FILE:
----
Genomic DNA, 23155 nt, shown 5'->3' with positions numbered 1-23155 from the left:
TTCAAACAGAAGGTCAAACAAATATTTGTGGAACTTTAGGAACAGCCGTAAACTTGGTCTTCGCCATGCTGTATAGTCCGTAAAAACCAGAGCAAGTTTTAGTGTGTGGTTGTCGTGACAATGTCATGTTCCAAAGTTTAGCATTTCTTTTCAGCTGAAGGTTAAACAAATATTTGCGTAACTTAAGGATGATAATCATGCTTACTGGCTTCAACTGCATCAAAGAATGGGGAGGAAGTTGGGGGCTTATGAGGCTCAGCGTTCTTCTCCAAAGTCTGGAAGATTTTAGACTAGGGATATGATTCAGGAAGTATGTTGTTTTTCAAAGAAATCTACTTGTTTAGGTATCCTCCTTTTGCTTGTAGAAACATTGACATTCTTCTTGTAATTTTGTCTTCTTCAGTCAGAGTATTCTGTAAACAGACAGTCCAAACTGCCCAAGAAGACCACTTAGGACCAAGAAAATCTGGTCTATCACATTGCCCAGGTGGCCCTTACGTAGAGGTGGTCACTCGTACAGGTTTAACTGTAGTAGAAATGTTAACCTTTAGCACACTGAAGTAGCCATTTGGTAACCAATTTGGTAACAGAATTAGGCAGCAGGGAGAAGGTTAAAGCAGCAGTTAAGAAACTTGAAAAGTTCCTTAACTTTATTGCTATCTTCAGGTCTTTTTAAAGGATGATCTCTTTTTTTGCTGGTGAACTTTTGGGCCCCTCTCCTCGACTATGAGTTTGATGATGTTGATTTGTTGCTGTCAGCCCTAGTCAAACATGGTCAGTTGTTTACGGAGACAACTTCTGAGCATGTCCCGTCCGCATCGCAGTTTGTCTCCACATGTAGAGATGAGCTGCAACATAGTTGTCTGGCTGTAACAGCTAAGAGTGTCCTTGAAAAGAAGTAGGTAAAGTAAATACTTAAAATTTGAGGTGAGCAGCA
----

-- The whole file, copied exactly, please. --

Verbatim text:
Genomic DNA, 23155 nt, shown 5'->3' with positions numbered 1-23155 from the left:
TTCAAACAGAAGGTCAAACAAATATTTGTGGAACTTTAGGAACAGCCGTAAACTTGGTCTTCGCCATGCTGTATAGTCCGTAAAAACCAGAGCAAGTTTTAGTGTGTGGTTGTCGTGACAATGTCATGTTCCAAAGTTTAGCATTTCTTTTCAGCTGAAGGTTAAACAAATATTTGCGTAACTTAAGGATGATAATCATGCTTACTGGCTTCAACTGCATCAAAGAATGGGGAGGAAGTTGGGGGCTTATGAGGCTCAGCGTTCTTCTCCAAAGTCTGGAAGATTTTAGACTAGGGATATGATTCAGGAAGTATGTTGTTTTTCAAAGAAATCTACTTGTTTAGGTATCCTCCTTTTGCTTGTAGAAACATTGACATTCTTCTTGTAATTTTGTCTTCTTCAGTCAGAGTATTCTGTAAACAGACAGTCCAAACTGCCCAAGAAGACCACTTAGGACCAAGAAAATCTGGTCTATCACATTGCCCAGGTGGCCCTTACGTAGAGGTGGTCACTCGTACAGGTTTAACTGTAGTAGAAATGTTAACCTTTAGCACACTGAAGTAGCCATTTGGTAACCAATTTGGTAACAGAATTAGGCAGCAGGGAGAAGGTTAAAGCAGCAGTTAAGAAACTTGAAAAGTTCCTTAACTTTATTGCTATCTTCAGGTCTTTTTAAAGGATGATCTCTTTTTTTGCTGGTGAACTTTTGGGCCCCTCTCCTCGACTATGAGTTTGATGATGTTGATTTGTTGCTGTCAGCCCTAGTCAAACATGGTCAGTTGTTTACGGAGACAACTTCTGAGCATGTCCCGTCCGCATCGCAGTTTGTCTCCACATGTAGAGATGAGCTGCAACATAGTTGTCTGGCTGTAACAGCTAAGAGTGTCCTTGAAAAGAAGTAGGTAAAGTAAATACTTAAAATTTGAGGTGAGCAGCA